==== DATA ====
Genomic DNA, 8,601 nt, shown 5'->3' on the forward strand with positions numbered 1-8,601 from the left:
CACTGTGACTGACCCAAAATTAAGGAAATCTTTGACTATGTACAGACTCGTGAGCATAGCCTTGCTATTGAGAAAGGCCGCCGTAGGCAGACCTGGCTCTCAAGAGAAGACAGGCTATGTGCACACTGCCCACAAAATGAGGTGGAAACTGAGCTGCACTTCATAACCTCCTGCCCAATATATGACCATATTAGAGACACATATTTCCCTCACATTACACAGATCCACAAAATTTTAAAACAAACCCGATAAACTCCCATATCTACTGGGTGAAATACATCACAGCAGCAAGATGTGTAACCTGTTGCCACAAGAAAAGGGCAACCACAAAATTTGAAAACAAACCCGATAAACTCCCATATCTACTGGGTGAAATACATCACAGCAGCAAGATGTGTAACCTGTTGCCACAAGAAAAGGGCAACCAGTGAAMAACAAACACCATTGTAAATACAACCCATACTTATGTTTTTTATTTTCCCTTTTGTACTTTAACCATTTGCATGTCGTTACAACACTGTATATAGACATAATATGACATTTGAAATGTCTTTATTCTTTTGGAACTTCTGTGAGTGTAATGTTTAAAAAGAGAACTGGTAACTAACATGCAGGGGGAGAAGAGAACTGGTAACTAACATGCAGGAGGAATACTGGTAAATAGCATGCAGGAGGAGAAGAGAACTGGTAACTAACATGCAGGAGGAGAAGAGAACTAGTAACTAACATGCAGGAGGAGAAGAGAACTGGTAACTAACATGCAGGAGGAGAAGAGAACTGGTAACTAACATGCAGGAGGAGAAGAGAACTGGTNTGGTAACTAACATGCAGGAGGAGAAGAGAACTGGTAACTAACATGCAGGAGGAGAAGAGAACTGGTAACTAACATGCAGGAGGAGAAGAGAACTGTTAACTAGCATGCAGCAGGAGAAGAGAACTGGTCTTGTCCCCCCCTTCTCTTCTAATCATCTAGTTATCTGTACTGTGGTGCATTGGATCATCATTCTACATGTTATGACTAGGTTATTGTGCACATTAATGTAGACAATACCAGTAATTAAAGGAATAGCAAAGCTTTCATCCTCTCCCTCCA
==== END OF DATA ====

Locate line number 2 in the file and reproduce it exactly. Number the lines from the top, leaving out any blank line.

CACTGTGACTGACCCAAAATTAAGGAAATCTTTGACTATGTACAGACTCGTGAGCATAGCCTTGCTATTGAGAAAGGCCGCCGTAGGCAGACCTGGCTCTCAAGAGAAGACAGGCTATGTGCACACTGCCCACAAAATGAGGTGGAAACTGAGCTGCACTTCATAACCTCCTGCCCAATATATGACCATATTAGAGACACATATTTCCCTCACATTACACAGATCCACAAAATTTTAAAACAAACCCGATAAACTCCCATATCTACTGGGTGAAATACATCACAGCAGCAAGATGTGTAACCTGTTGCCACAAGAAAAGGGCAACCACAAAATTTGAAAACAAACCCGATAAACTCCCATATCTACTGGGTGAAATACATCACAGCAGCAAGATGTGTAACCTGTTGCCACAAGAAAAGGGCAACCAGTGAAMAACAAACACCATTGTAAATACAACCCATACTTATGTTTTTTATTTTCCCTTTTGTACTTTAACCATTTGCATGTCGTTACAACACTGTATATAGACATAATATGACATTTGAAATGTCTTTATTCTTTTGGAACTTCTGTGAGTGTAATGTTTAAAAAGAGAACTGGTAACTAACATGCAGGGGGAGAAGAGAACTGGTAACTAACATGCAGGAGGAATACTGGTAAATAGCATGCAGGAGGAGAAGAGAACTGGTAACTAACATGCAGGAGGAGAAGAGAACTAGTAACTAACATGCAGGAGGAGAAGAGAACTGGTAACTAACATGCAGGAGGAGAAGAGAACTGGTAACTAACATGCAGGAGGAGAAGAGAACTGGTNTGGTAACTAACATGCAGGAGGAGAAGAGAACTGGTAACTAACATGCAGGAGGAGAAGAGAACTGGTAACTAACATGCAGGAGGAGAAGAGAACTGTTAACTAGCATGCAGCAGGAGAAGAGAACTGGTCTTGTCCCCCCCTTCTCTTCTAATCATCTAGTTATCTGTACTGTGGTGCATTGGATCATCATTCTACATGTTATGACTAGGTTATTGTGCACATTAATGTAGACAATACCAGTAATTAAAGGAATAGCAAAGCTTTCATCCTCTCCCTCCA